• 44% referred to wealth-building or gaining equity as motivation for their interest in home-buying.
  • 24% of them said they were buying a home because they were planning a marriage.
  • And likewise, 23% of them stated they were planning a family so they wanted to buy a home.
  • Interestingly enough, there were only 20% of the respondents who felt like buying a home would tie them down.

All of a sudden, like generations before them, young adults appear to have discovered the value in home-ownership.

In summary, Mellman stated, “There has been a lot of discussion in the marketplace that younger people today may not be as interested as prior generations in buying a home and being tied down to one location. Our survey results suggest that is not the case at all…”

Was it All About the Economy?

Homebuying is a Family Affair for Many Members of Generation Z.

There was a myth that the younger generation did not cherish the value of home-ownership.  Statistics show that the myth of young adults’ disinterest was just that; a myth.

Many experts have agreed that the basic economic challenges of the previous decade might have given the younger generation a bad rap. Many pundits just assumed that the younger generation did not respect the ideas behind home-ownership. But now we predict they will be as the heartbeat of a flourishing new homebuyers’ market, as all the above statistics prove.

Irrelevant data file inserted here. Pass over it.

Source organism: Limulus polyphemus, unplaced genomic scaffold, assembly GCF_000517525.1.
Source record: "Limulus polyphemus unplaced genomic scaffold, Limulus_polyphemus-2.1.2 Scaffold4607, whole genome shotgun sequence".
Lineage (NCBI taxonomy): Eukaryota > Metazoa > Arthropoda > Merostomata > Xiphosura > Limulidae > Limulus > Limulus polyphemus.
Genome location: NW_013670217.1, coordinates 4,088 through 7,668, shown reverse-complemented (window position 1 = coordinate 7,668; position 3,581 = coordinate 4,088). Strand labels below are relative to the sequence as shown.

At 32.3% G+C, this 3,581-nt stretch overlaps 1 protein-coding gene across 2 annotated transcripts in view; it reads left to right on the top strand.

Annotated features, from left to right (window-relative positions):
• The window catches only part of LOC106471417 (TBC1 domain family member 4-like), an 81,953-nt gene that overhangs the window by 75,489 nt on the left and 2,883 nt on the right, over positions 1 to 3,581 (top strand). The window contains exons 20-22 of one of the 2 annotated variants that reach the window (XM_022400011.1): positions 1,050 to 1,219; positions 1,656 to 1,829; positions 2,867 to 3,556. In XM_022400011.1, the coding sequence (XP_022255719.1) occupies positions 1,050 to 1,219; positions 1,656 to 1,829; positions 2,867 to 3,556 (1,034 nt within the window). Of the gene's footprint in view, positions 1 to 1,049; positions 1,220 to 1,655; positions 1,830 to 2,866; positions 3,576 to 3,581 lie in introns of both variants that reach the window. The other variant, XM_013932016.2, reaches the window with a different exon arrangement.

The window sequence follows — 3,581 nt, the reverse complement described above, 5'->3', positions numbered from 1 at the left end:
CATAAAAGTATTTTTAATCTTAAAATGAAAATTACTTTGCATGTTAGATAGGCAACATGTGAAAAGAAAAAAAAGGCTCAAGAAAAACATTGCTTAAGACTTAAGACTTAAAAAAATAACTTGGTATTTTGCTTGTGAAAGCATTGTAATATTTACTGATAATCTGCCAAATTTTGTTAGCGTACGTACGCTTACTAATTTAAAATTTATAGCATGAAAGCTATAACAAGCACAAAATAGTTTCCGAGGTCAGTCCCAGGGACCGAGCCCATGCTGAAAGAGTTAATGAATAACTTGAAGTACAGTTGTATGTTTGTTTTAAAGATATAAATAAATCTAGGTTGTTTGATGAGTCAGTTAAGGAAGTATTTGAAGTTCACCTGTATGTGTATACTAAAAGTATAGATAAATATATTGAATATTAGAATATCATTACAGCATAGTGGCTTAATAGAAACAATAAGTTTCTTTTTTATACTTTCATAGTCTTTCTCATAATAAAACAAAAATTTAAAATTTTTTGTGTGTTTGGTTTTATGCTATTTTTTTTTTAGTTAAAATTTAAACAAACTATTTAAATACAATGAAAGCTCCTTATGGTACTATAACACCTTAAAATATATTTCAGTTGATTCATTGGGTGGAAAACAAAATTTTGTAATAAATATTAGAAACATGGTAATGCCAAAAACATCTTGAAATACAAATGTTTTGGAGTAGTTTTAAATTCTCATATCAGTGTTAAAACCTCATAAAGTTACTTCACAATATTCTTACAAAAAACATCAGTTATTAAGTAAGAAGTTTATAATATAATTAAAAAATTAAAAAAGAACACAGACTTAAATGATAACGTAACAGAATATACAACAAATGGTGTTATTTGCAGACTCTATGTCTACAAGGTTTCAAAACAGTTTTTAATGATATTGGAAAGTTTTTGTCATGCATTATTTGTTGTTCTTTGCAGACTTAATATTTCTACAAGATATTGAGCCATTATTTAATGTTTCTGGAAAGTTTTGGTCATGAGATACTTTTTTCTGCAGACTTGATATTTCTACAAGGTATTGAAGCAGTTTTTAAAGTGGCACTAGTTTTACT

The latest Housing Trends Report for the National Association of Home Builders revealed that 63% of those surveyed said they plan to buy a house are first-time homebuyers. This is much larger than a year earlier when 53% of prospective homebuyers were first-timers.

Rollcall:  A Quick Look at The Generations and the First-time Homebuyers’ Market

Ultimately we believe that out of all the Gen Z prospective buyers, 88% would-be first-time buyers.  Likewise, we expect 78% of Millennials will be first-time buyers. Interestingly, 57% of Gen X buyers will probably be first-timers. We are not surprised that only a tiny number, about 5% of Boomers plan to buy homes. Many boomers are living in homes they bought long ago and they intend to age in place. A few months ago, this was a great concern for some experts. However, it seems to matter very little in the face of the newest reports. 

More Good News from Last Month

Some First-Time Homebuyers (Generation Z) Seek Homes for Family or Planning Families.

Sharing a Home in a New Economy with Old Time Roots.

We are happy to report that Existing-home sales grew in December, to wrap up 2019.  The sales bounced back up after November’s slight decline, according to the National Association of Realtors.

So, after all these numbers, Palm State Mortgage just wants to say welcome to all first-time homebuyers.  It’s not only a new year but a new decade. So, the American dream of homeownership has never been brighter.  Older generations have long known the value of home-ownership. And now, the younger generations have newly discovered its worth. –Or, perhaps the youth are wiser than we thought, and they have waited until the just-right economic time to buy their first home.